AMD

AMD Outlines Plans For Zen-Based Processors, First Due In 2016 166

Posted by samzenpus
from the check-it-out dept.
crookedvulture writes: AMD laid out its plans for processors based on its all-new Zen microarchitecture today, promising 40% higher performance-per-clock from from the x86 CPU core. Zen will use simultaneous multithreading to execute two threads per core, and it will be built using "3D" FinFETs. The first chips are due to hit high-end desktops and servers next year. In 2017, Zen will combine with integrated graphics in smaller APUs designed for desktops and notebooks. AMD also plans to produce a high-performance server APU with a "transformational memory architecture" likely similar to the on-package DRAM being developed for the company's discrete graphics processors. This chip could give AMD a credible challenger in the HPC and supercomputing markets—and it could also make its way into laptops and desktops.
Displays

Oculus Rift Launching In Q1 2016 84

Posted by Soulskill
from the virtually-immediately dept.
An anonymous reader writes: Oculus has announced that their Rift virtual reality headset will be coming out sometime in the first quarter of 2016. They've also posted a couple images of the final consumer headset design. The device was Kickstarted in August, 2012. Consumer-level release dates have slowly slipped further and further out since then, though they've shipped two different development kits. Ars points out that a 2016 launch date will bring the Oculus Rift to market after the Valve/HTC VR headset, and possibly after Sony's Project Morpheus.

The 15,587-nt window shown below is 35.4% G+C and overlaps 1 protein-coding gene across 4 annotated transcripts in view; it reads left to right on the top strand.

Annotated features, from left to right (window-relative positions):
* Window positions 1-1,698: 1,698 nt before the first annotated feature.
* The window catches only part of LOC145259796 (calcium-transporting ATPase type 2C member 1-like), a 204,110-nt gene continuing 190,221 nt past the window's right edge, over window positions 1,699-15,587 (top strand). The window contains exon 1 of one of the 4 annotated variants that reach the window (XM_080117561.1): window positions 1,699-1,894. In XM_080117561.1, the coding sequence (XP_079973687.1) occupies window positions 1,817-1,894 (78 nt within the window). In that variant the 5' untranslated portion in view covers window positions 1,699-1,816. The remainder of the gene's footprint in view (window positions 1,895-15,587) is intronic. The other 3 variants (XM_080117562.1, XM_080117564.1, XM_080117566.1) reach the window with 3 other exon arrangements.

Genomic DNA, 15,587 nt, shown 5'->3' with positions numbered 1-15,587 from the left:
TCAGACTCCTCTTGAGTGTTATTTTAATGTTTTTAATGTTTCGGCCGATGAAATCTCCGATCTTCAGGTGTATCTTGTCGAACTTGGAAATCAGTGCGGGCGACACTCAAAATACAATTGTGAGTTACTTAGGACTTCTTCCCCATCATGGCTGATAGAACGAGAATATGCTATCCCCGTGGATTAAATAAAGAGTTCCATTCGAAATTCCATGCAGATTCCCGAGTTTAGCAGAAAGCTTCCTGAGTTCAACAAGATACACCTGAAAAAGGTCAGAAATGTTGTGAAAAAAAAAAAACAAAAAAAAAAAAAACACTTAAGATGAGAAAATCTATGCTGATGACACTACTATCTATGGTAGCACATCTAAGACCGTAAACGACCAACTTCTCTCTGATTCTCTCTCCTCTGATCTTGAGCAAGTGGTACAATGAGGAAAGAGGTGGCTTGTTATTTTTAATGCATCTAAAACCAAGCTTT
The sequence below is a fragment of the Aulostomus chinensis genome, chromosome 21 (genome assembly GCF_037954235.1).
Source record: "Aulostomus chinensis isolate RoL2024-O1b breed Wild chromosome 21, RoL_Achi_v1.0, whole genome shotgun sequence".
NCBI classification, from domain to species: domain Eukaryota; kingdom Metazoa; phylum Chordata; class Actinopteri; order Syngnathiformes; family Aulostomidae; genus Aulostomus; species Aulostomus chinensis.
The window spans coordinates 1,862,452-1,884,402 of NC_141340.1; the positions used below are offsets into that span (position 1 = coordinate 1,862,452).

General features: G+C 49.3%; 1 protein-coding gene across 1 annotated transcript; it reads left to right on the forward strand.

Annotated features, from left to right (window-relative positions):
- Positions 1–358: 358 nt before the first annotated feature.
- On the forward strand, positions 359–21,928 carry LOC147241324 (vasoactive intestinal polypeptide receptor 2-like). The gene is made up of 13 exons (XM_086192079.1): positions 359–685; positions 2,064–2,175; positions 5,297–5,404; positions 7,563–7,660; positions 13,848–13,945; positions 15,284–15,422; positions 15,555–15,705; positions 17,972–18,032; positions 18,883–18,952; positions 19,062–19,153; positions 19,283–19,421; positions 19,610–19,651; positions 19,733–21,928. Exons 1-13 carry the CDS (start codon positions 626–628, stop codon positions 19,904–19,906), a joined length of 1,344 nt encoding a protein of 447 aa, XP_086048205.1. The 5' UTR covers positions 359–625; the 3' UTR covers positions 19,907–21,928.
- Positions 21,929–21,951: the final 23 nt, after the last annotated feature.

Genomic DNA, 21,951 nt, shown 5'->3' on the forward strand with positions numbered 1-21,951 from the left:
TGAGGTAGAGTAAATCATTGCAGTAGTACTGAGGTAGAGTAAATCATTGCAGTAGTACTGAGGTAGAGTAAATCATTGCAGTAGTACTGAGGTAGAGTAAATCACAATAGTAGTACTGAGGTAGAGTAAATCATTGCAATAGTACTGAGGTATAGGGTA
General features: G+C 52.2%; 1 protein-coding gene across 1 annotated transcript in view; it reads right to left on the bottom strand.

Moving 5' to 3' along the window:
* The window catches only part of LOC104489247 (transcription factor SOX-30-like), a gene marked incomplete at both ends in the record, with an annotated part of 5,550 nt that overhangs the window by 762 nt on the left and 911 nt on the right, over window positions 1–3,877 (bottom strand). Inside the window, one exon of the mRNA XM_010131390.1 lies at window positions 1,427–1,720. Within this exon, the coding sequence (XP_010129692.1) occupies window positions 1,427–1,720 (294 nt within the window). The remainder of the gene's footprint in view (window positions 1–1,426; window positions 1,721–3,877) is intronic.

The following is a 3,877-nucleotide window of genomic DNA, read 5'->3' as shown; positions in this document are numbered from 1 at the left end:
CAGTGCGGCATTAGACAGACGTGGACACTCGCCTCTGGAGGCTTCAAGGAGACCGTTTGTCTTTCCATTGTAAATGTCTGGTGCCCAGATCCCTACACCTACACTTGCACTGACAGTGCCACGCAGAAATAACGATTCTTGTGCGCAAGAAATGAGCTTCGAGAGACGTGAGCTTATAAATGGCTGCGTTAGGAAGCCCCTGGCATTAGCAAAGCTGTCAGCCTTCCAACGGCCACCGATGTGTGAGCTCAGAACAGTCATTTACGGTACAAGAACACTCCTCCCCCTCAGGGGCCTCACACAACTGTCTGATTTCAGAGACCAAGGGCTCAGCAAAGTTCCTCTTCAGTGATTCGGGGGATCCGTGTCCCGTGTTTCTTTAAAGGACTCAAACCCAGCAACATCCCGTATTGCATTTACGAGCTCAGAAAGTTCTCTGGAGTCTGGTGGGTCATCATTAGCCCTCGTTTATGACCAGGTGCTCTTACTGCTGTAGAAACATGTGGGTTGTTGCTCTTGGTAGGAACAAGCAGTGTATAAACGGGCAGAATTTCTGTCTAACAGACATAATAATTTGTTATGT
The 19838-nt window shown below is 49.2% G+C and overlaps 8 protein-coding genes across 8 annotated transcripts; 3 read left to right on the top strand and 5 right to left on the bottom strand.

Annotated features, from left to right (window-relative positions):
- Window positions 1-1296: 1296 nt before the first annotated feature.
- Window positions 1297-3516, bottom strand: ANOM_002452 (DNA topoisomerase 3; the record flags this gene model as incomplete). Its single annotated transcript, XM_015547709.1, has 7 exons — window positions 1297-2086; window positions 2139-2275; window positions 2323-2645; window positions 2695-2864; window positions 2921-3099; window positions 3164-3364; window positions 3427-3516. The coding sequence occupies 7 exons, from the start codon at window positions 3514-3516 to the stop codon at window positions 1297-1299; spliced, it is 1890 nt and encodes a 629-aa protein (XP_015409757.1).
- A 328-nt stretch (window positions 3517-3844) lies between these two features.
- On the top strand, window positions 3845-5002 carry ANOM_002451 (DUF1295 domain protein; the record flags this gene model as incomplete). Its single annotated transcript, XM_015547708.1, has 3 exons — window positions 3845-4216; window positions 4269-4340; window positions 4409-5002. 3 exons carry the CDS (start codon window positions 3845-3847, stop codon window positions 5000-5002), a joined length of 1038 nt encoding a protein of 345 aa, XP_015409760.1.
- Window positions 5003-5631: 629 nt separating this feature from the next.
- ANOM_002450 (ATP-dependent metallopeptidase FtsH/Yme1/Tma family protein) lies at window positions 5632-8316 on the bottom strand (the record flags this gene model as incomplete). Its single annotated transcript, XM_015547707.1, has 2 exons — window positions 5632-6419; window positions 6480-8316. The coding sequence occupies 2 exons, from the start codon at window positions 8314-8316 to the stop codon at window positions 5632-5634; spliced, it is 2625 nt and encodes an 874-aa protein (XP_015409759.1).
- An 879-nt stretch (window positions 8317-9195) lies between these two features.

Intel

Intel Launches Xeon E7-8800 and E7-4800 V3 Processor Families 46

Posted by Soulskill
from the xeonward-and-upward dept.
MojoKid writes: Intel is taking the wraps off of its latest processors for enterprise server and pro workstation applications today, dubbed the Xeon E7-8800 / 4800 v3. Like its high-end desktop processors, the Xeon E7-8800 / 4800 v3 product families are based on the Haswell-EX CPU core. These new Xeons, however, offer a plethora of other enhancements and are packing significantly more cores than any current desktop processor. The highest-end Xeon E7-8800 series processors, for example, are 18 core chips. Previous generation Xeon E7 v2 processors were based on the Ivy Bridge-EX core, while the new E7 v3 parts are based on Haswell-EX, though both are manufactured on Intel's 22nm process node. Next generation Broadwell-EX based Xeons will make the move to 14nm. Xeon E7-8800 / 4800 v3 series processors have 32-lanes of PCIe 3.0 connectivity per socket, TSX is enabled in all SKUs, they offer support for both DDR3 and DDR4 memory (though, not simultaneously), and can address up to 6TB of memory in a 4-socket configuration or 12TB in an 8-socket setup. Intel has also goosed the chip's QPI interface speeds to 9.6GT/s.
Intel

Mark and Joel Make Autonomous Drones in Their Spare Time (Video) 17

Posted by Roblimo
from the when-a-drone-hits-your-eye-like-a-big-pizza-pie-that's-a-lawsuit dept.
Mark F. Brown and Joel Rozenweig build autonomous drones; that is, drones that don't need an operator every second. You tell the autonomous drone, "Pick up package # 941A at the loading dock and deliver it to 451 Bradbury St.' and off it goes. It's going to be a while yet before that happens, but one day....

Back in the present, dronemaking is still a hobby for Mark and Joel, something they do for fun after spending their workdays as software engineers at Intel. Joel says there is 'remarkably little' crossover between their jobs and their hobby, and that (so far) Intel has contributed little beyond some Edison modules (which you can buy for less than $50) and travel to the Embedded Linux Conference, where they gave a talk accompanied by these slides. NOTE: We have a little bonus for you today. We try to keep videos to 10 minutes or less, but we have no such constraints on transcript length. So if you want the 'full' version of this interview, please read the transcript.